If the lawyer is allowed to advertise his legal practice with the help of some media, then the one shot players can also have better chances of appointing a best lawyer and make proper use of their money. The Legal advertisement will bring equality between one shot player and repeat players. One shot players will not face any difficulty in finding lawyers who are well versed in the legal area.

In the era of promotion and advertisement, Indian lawyers are denied the right to advertise their profession, under the pretext of the so-called nobility of the profession. It must always be remembered that advertising is not gratuitous; it promotes legal awareness and gives the litigants an opportunity to evaluate the potential of their counsel. Many countries have lifted the archaic ban on the legal advertising. The adverse effect of prohibiting the legal advertising is that many of the litigants are at the mercy of “friends of a friend” for their legal requirements. Clients enter into the courts without having any prior idea of the usual fees for similar cases. It is time for the Bar Council, along with the legal fraternity in India to realize that the legal system is not all about lawyers. Rather, it is that “noble profession” which serves the needs of the public at large. Similar to any other service, every litigant must be provided with the platform where he can identify the most suitable counsel and be able to obtain the best value for their money.

In this era of globalization, where on the one hand advertisements and promotions are weapons for the professionals, they also act as a shields for the consumer of the services. The restrictions on the advertising in the legal profession are good neither for the lawyers nor for the clients. It is the time that the concerned authorities realize it soon and this archaic practice comes to end. It is only then, that the dual benefit, both to lawyers and to the consumers can be served well.

# M.L.Sarin and Harpreet Giani,Prohibition of Advertisement in the Legal Services Sector,Indian Law Journal,http://www.indialawjournal.org/archives/volume1/issue_1/legal_articles_sarin.html.
# John Grimley,India to lift restrictions on law firm websites, ASIA LAW PORTAL,(March 26, 2014),https://asialawportal.com/2014/03/26/india-to-lift-restrictions-on-law-firm-websites/.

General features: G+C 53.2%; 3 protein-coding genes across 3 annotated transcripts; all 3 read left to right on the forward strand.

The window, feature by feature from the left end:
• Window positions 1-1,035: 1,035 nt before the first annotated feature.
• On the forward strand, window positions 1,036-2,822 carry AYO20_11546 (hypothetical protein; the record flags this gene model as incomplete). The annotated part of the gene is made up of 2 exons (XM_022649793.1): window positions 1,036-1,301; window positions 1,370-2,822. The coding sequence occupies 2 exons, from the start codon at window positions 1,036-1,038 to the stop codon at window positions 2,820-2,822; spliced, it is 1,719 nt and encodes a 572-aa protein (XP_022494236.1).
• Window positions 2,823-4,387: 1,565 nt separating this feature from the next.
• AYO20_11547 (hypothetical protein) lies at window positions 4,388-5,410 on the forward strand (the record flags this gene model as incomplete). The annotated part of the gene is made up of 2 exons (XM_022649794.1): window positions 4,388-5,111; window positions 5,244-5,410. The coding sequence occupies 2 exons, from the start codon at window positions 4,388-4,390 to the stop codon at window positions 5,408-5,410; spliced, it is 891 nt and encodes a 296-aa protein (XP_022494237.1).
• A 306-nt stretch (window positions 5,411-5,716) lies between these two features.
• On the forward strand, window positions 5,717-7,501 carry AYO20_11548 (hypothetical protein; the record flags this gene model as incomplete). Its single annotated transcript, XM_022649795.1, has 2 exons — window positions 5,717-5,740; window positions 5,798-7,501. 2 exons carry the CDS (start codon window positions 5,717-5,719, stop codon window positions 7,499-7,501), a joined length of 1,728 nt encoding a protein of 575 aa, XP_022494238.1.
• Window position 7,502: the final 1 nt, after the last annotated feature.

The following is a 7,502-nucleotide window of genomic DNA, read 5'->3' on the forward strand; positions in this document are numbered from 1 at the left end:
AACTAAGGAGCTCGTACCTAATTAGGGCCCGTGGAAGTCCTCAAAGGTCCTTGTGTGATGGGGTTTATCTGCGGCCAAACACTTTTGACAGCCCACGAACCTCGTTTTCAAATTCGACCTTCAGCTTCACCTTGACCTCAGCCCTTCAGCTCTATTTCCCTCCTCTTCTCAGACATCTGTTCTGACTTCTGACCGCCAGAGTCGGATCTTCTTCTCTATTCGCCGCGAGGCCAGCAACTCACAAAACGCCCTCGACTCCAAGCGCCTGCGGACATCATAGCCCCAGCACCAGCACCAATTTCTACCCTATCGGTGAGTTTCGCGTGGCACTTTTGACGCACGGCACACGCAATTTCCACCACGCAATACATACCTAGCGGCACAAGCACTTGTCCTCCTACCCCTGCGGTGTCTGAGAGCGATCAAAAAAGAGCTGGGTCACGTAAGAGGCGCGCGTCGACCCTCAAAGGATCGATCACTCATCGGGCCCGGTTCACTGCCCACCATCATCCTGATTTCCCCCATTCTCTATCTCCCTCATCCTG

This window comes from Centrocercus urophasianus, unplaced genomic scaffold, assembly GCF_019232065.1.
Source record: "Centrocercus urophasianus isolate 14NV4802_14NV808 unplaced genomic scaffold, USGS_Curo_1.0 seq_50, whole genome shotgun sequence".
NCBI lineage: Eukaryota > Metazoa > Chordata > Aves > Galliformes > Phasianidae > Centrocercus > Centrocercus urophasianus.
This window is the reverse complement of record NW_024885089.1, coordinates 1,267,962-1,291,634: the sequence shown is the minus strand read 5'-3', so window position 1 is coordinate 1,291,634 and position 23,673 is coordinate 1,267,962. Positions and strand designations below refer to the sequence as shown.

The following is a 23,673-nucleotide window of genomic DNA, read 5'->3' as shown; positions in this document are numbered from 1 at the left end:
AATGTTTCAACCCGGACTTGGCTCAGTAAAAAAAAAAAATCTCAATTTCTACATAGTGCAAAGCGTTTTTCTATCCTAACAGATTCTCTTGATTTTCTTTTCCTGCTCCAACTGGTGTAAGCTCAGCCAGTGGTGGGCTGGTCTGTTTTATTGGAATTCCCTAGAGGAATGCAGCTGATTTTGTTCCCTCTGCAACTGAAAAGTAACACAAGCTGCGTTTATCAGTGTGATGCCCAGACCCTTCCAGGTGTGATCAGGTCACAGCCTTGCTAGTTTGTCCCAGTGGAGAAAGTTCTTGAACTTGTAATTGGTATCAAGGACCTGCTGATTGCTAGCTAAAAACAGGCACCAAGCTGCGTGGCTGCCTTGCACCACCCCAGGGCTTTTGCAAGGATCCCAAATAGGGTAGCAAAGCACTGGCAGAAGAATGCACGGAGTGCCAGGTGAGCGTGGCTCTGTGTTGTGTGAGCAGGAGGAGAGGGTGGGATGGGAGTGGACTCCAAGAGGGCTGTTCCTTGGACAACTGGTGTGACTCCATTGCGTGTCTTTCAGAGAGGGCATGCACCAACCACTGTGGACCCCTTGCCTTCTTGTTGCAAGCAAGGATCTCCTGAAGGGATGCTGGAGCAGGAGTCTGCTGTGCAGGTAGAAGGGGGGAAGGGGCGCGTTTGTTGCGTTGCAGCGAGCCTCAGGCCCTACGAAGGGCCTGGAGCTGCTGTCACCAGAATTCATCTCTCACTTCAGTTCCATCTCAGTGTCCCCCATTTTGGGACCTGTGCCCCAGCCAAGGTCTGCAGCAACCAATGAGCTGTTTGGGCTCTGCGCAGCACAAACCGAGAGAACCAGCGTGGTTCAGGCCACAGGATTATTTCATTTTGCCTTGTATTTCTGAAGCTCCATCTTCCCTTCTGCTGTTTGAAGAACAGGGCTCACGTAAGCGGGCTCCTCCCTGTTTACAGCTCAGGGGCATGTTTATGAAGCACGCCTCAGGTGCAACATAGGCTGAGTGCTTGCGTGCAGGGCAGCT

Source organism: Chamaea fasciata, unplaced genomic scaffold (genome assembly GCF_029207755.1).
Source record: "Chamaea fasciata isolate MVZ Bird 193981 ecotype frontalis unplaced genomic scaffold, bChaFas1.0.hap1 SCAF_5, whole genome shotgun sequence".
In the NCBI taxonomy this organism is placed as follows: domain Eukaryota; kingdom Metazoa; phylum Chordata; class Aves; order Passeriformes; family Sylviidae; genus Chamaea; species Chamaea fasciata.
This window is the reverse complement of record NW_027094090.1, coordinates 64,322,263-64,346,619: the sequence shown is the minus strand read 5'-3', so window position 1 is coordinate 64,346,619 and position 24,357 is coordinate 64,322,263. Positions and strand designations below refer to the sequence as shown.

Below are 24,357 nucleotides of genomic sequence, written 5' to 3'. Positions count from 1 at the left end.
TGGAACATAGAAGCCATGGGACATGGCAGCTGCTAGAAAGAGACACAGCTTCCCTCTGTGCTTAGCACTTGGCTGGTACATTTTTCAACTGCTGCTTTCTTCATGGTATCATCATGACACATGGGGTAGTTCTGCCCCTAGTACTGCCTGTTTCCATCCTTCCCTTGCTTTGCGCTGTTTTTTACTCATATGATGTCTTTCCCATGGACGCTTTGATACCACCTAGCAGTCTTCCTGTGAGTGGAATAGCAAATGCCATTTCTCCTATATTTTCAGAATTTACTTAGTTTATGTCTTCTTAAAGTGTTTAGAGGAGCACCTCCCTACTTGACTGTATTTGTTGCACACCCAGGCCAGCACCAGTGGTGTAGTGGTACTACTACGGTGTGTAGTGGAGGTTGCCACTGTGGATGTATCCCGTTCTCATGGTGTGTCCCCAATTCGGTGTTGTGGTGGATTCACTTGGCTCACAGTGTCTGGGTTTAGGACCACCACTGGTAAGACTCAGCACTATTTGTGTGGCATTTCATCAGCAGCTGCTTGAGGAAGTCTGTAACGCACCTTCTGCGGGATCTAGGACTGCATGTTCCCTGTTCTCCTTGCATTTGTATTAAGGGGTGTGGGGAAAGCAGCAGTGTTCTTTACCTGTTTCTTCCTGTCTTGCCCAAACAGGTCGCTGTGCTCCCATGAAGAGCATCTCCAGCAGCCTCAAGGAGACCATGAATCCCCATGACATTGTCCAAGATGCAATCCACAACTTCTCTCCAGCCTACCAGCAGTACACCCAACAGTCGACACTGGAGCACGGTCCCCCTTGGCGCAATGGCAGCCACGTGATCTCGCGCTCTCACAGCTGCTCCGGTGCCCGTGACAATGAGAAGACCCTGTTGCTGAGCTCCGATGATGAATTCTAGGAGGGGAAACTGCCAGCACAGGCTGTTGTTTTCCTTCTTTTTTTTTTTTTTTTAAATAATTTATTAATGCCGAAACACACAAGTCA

# Supra, at 1.
# Ted Schneyer, “Professionalism”as Pathology: The ABA’s Latest Policy Debate on Nonlawyer Ownership of Law Practice Entities,89 Fordham Urban Law Journal Vol. 40 Issue 1 Article 15(2013).
# Bar Council of Maharashtrav.M.V. Dadholkar,1976 AIR 242.
# Shivam Gomber, Right to Advertise for Lawyers,UdgamVigyati Vol. 3 (2016)
# Resolution No. 50/2008.
# See Amendment to Rule 36, Ms. IshaKalwant Singh,Advertising by Legal Professionals,Bharti Law Review (Oct-Dec, 2016).
# Supra, at 6.
# Batesv.State of Arizona,433 U.S. 350.
# Model Rules of Professional Conduct, 1969.
# Rule 7.2, Model Rules of Professional Conduct, 1983
# Rule 7.1, Model Rules of Professional Conduct, 1983
# Rule 7.3, Model Rules of Professional Conduct, 1983
# Supra, at 6
# Supra, at 8
# Amended in 2016.
# Rule 8.1, Solicitors’ Publicity Code, 2016.
# Section 4, Advocates Act, 1961.
# Section 7 and 49, Advocates Act, 1961.
# Rule 36, Section IV, Chapter II, Part VI, Bar Council Of India Rules, 2008
# Declaration, Rule 36, Section IV, Chapter II, Part VI, Bar Council of India Rules, 2008
# Article 19(2), Constitution of India
# P.S. Khuran, Legal Eye, Article 5,http://www.legaleye.co.in/index.php/e-artickes/213-e-articles/2566-article-5
# Tata Yellow Pasgesv. MTNL,1995 AIR 2438
# Dharamvir Singhv.Vinod Majahan,AIR 1985 P&H 169
# Supra, at 6.
# Marc Galanter, Why the Have Comes Out Ahead: The Classical Essay an New Observations,(Quid Pro LLC 2014)(1974)


Writing award This article has been Awarded Certificate of Excellence for Original Legal Research work by our Penal of Judges